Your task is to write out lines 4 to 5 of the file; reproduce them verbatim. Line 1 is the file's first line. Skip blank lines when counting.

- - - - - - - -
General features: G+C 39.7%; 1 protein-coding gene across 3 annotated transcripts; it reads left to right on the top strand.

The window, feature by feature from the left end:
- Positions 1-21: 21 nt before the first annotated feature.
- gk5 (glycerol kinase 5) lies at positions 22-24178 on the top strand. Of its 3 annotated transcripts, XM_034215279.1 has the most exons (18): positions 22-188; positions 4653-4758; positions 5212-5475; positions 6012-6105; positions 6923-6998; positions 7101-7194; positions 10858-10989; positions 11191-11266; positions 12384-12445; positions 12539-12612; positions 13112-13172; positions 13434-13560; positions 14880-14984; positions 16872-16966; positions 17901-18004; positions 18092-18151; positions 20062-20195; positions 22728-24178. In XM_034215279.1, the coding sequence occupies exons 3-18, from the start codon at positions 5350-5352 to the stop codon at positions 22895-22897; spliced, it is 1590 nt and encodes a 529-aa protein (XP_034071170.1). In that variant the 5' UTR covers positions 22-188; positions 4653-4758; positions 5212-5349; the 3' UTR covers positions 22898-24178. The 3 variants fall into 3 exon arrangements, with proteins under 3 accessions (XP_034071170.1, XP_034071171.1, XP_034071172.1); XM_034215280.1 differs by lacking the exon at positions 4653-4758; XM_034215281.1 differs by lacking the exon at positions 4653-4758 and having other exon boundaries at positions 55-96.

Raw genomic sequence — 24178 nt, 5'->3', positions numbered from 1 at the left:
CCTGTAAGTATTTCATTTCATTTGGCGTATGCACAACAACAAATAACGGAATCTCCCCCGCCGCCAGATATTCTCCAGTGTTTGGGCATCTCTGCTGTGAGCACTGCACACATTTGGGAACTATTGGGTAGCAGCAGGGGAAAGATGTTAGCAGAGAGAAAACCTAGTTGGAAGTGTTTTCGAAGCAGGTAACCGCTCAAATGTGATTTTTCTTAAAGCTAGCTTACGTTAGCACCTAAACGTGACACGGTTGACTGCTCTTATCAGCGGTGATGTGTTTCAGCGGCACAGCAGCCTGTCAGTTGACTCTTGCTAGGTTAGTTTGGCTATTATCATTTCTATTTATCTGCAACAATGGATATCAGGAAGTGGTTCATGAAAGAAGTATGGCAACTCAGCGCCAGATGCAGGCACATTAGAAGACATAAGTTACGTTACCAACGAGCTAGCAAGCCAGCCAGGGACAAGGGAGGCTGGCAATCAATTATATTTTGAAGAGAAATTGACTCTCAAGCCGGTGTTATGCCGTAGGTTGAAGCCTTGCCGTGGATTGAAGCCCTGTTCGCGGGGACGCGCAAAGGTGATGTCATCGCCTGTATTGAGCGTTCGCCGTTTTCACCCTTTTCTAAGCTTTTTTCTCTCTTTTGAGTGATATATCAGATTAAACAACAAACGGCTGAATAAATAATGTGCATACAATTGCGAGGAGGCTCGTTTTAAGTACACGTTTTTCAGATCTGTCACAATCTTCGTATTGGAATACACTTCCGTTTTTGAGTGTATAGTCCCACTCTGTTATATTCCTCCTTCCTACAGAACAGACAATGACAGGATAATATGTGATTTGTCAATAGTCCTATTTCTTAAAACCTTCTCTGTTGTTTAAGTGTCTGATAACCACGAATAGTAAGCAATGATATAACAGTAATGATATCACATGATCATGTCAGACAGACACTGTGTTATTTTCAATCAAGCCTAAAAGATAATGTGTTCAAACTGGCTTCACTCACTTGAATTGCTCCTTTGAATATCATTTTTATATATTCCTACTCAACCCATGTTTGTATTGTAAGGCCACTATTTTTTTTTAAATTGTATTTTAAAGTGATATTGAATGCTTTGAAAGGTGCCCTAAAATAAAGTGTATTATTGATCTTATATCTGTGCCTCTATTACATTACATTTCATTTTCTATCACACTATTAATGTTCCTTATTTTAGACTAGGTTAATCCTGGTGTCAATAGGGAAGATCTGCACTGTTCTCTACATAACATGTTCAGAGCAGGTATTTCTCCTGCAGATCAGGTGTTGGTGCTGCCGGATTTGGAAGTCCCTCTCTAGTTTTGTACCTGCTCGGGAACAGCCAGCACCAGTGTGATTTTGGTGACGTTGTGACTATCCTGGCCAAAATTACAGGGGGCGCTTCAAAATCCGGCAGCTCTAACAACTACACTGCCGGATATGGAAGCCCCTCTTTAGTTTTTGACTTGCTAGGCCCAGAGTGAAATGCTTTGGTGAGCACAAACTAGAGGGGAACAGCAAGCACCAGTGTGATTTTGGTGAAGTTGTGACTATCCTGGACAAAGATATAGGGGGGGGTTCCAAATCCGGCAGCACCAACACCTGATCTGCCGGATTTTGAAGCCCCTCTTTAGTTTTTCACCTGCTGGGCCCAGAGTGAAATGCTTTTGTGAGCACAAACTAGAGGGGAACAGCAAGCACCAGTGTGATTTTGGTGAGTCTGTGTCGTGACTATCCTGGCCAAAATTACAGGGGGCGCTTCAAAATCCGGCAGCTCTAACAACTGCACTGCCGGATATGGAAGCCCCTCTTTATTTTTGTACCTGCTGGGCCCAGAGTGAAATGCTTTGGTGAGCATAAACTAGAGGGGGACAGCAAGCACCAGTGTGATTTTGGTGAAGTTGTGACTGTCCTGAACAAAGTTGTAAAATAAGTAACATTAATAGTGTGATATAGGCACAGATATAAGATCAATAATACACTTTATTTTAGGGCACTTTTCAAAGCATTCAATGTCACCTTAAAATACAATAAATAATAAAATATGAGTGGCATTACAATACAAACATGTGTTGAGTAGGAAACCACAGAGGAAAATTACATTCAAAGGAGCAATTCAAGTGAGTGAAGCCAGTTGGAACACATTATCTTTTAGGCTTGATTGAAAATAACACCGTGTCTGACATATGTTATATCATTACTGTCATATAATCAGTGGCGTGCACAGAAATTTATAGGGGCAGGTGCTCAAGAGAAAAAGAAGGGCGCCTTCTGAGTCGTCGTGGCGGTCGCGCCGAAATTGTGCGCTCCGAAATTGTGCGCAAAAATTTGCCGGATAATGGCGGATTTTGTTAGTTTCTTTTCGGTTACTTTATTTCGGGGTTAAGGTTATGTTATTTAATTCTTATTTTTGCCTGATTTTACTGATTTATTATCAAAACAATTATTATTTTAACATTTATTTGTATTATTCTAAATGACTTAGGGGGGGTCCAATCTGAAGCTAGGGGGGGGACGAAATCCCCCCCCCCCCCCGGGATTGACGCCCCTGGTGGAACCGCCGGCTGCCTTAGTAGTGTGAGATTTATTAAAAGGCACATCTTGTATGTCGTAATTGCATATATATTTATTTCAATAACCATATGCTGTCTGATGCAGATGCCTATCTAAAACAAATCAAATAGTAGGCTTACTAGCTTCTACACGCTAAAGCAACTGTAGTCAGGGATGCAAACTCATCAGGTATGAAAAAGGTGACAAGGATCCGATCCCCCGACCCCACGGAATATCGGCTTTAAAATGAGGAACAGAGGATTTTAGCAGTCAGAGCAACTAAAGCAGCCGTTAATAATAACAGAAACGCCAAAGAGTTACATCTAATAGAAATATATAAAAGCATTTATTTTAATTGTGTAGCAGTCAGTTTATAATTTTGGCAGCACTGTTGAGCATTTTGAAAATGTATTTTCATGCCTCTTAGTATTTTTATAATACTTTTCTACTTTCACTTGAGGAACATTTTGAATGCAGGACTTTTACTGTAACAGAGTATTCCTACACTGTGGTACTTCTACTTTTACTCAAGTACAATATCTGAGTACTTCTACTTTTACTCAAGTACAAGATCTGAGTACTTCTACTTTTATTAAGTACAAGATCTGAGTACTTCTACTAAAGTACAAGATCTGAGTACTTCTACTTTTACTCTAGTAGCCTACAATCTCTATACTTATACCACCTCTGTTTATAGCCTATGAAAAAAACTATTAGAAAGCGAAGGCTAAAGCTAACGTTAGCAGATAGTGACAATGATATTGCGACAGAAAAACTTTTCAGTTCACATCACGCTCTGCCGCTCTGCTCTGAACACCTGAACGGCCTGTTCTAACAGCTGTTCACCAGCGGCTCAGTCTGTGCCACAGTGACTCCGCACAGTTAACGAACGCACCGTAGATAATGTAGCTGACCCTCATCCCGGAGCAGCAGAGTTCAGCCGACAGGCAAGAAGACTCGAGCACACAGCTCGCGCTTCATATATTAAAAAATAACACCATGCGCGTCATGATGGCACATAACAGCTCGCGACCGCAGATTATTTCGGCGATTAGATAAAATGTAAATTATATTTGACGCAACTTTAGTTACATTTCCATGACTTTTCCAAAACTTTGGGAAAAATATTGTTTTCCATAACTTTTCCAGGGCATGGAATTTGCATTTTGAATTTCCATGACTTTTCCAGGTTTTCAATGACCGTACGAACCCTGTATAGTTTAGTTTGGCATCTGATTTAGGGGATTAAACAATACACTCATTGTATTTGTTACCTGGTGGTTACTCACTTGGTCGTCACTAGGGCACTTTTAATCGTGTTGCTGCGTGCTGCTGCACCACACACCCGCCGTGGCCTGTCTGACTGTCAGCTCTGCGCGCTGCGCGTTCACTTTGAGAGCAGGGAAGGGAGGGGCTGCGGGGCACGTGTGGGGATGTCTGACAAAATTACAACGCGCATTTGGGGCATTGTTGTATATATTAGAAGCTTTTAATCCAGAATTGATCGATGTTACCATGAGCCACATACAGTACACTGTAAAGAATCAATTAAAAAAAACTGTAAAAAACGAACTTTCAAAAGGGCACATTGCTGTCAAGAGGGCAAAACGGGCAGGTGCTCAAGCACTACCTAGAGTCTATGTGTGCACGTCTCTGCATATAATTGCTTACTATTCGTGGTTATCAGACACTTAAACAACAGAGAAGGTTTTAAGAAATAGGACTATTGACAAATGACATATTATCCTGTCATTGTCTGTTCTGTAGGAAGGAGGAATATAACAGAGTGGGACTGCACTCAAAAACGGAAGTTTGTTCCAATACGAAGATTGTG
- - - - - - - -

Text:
- gk5 (glycerol kinase 5) lies at positions 22-24178 on the top strand. Of its 3 annotated transcripts, XM_034215279.1 has the most exons (18): positions 22-188; positions 4653-4758; positions 5212-5475; positions 6012-6105; positions 6923-6998; positions 7101-7194; positions 10858-10989; positions 11191-11266; positions 12384-12445; positions 12539-12612; positions 13112-13172; positions 13434-13560; positions 14880-14984; positions 16872-16966; positions 17901-18004; positions 18092-18151; positions 20062-20195; positions 22728-24178. In XM_034215279.1, the coding sequence occupies exons 3-18, from the start codon at positions 5350-5352 to the stop codon at positions 22895-22897; spliced, it is 1590 nt and encodes a 529-aa protein (XP_034071170.1). In that variant the 5' UTR covers positions 22-188; positions 4653-4758; positions 5212-5349; the 3' UTR covers positions 22898-24178. The 3 variants fall into 3 exon arrangements, with proteins under 3 accessions (XP_034071170.1, XP_034071171.1, XP_034071172.1); XM_034215280.1 differs by lacking the exon at positions 4653-4758; XM_034215281.1 differs by lacking the exon at positions 4653-4758 and having other exon boundaries at positions 55-96.

Raw genomic sequence — 24178 nt, 5'->3', positions numbered from 1 at the left: